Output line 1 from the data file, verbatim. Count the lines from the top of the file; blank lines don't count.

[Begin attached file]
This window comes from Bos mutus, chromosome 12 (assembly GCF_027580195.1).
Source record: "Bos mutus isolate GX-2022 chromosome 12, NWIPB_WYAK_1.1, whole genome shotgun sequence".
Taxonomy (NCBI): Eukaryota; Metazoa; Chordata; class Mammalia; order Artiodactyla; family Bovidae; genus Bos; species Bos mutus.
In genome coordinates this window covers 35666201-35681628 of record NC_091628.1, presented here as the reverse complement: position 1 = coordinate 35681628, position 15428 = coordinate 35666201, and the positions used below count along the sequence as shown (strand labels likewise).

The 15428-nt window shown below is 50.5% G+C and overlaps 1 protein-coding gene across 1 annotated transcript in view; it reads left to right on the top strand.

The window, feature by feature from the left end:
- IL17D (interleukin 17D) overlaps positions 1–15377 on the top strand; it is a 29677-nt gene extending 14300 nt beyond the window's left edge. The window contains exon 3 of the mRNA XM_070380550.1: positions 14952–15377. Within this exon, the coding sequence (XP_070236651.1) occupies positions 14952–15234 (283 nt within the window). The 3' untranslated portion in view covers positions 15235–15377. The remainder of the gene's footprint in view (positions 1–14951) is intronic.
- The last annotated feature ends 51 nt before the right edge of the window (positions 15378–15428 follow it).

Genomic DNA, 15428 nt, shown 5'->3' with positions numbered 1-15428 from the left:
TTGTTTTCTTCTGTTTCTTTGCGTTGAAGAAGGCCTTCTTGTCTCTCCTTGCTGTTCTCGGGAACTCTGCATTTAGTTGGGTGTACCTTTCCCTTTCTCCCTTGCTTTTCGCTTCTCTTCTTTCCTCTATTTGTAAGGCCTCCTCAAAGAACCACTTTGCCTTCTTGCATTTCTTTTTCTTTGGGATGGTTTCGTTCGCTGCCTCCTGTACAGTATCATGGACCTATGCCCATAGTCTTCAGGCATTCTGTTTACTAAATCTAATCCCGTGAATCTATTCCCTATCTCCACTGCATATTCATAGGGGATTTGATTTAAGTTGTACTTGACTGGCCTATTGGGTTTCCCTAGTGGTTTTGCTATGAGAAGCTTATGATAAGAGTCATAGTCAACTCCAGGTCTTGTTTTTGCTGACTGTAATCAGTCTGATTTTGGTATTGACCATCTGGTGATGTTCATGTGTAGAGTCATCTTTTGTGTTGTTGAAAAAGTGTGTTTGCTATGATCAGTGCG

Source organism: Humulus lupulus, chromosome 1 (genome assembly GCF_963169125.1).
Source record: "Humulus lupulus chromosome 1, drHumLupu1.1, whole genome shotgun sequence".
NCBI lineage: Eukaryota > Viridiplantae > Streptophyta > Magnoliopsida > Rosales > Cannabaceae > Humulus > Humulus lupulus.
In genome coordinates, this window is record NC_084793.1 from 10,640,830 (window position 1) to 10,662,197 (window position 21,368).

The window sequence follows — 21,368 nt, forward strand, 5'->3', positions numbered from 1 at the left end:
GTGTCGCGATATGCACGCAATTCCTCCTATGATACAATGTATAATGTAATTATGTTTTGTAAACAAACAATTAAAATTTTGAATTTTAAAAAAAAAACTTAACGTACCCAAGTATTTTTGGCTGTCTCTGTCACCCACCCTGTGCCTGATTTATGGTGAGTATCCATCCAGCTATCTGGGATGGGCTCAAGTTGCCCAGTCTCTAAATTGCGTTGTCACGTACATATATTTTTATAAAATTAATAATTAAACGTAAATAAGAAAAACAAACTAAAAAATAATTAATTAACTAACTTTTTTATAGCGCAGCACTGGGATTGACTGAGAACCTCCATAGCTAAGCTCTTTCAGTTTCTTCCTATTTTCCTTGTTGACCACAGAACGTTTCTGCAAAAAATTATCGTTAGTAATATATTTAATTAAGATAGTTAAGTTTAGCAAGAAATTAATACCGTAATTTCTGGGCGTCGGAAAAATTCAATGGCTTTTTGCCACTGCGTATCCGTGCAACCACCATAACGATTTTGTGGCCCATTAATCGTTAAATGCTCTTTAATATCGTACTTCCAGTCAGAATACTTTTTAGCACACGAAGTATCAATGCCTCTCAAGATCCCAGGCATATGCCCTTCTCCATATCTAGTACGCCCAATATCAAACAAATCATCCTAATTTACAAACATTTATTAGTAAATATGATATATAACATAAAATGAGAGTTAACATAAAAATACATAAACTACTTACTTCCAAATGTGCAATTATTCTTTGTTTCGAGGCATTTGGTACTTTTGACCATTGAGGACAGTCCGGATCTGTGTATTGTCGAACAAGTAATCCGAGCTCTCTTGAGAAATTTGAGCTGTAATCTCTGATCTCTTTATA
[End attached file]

This window comes from Bos mutus, chromosome 12 (assembly GCF_027580195.1).